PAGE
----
While the rush of activity in the garden usually slows at the end of September or early October, cool weather crops continue to grow until we have a killing freeze. Frosty mornings often arrive in mid-October, and the 20th is technically the night on which we would expect to find all above ground foliage frozen and wilted.
This year we had snow instead, which insulates the plants nicely right above the freezing level. The night temperatures have remained in the upper 30F’s and 40F’s since the snow. So, here we are, the last day of Novermber, harvesting lettuce, cabbage, brussles sprouts, cauliflower, and broccoli. If the EPA were to test for methane levels in our home, our garden might be shut down!
Other cool weather crops include the root crops, which protect themselves in the warm soil until winter really sets in after the New Year and the ground freezes. All summer, potatoes, sweet potatoes, carrots, and turnups send up stems and vines covered in energy capturing leaves. These little solar collectors charge up the carbohydrate batteries under ground for storage well into the winter.
We start harvesting new potatoes in late July, but we are usually so busy in August and September, and have many short lived vegetables at that time, that we leave the potatoes for fall harvesting. Of course, we dig up as many rocks as we do potatoes in the harvest, but this just clears the garden soil a little further down. Potatoes and sweet potatoes can be stored in bushel baskets in the root cellar. Carrots and turnips last longer by layering them with sawdust in boxes before storage. We will be grilling, baking, and stewing these up until March.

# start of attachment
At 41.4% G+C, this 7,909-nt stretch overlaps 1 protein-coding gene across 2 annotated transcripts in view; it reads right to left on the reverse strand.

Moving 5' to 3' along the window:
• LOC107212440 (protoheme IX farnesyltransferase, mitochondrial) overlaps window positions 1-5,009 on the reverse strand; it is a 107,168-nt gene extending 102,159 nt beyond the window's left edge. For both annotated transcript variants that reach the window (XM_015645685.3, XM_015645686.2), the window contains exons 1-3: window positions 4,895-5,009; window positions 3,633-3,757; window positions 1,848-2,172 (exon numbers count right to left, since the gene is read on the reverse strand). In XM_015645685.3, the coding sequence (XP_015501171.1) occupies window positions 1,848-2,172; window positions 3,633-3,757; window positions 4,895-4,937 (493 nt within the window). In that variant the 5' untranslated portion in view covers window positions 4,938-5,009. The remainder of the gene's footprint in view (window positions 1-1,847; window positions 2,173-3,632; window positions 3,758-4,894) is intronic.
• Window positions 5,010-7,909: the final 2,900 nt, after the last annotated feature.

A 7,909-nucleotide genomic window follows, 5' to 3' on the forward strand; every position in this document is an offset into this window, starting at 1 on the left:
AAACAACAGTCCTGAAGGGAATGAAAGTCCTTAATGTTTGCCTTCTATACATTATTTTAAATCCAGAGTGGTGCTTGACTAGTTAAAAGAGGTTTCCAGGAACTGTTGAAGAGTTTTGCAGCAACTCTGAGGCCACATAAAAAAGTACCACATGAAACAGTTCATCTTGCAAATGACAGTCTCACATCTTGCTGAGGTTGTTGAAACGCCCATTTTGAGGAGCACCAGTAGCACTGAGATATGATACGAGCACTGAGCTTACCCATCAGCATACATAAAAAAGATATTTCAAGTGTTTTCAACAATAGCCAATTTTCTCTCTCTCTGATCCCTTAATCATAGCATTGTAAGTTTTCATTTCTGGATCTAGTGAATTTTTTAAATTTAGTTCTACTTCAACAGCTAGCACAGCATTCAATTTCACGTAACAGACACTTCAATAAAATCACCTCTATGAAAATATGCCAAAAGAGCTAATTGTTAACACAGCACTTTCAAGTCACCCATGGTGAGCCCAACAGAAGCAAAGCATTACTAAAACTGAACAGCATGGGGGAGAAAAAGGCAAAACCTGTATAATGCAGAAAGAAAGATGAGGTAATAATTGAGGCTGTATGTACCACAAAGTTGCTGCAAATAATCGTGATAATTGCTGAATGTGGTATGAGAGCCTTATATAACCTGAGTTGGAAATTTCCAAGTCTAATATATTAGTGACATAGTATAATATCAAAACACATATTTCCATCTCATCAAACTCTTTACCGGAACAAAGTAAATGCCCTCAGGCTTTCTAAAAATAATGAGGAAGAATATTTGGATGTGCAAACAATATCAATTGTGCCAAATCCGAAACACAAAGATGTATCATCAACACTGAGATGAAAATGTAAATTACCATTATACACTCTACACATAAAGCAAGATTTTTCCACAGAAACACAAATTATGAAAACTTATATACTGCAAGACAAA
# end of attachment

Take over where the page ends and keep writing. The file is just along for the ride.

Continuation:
While technically not a cool weather plant, nor even one that we should be able to grow this far north, fall brings on the Attack of the Luffa. We grew these a couple of years ago on a whim, and now could probably not eradicate them from the fields. They start later in the season, thus evading the attack of the squash and bean beetles. Late in the season, they put out pretty yellow flowers when most other vegetables are growing fruits instead. If you are observant, you can harvest the fingerling fruits and dice them up like zucchini. But, most likely, you will be walking around the garden when you trip over a vine which has escaped across a less trod path, or worse stub you toe on a baseball bat sized luffa. Let them grow as large and long as you may.
But, what is a luffa? The place that you have most likely encountered the end product of luffa is in the healthy and beauty section of the store. Those cream colored, sponge things that you use while bathing to exfoliate dry skin are the innards of luffa. Of course, what they are selling you in the store is a fraction of a luffa. A full grown luffa might be two feet long and take two hands to pick up and carry. When you harvest theses, you have a water filled vegetable which can no longer be eaten and is too wet to peal. Plan to devote some floor space near a sunny window to let them dry for a few weeks. Luffa which did not mature will grow white fuzzy mold, which will inform you to cull these from the harvest and toss them into the field. The goats still manage to eat these: good fiber for the rumin.
When the luffa begin to dry out, and shaking them looses up the seeds, you are ready for preparing your bath and kitchen sponges. Cut off the ends, run the knife longitudinally end to end, and peal back the dry skin. You now have a mesh network of the luffa innards. This needs to dry for a few days. Now you can shake out thousands of black seeds and decide what neighbor to play a practical joke on by scattering a few luffa seeds in their yard (learned that one from Vicar’s Dad). Of course, you can only use so many luffa in the tub, so some of you might be finding luffa in your Christmas stocking. I have not decided whether this is a reward for being naughty or nice, yet.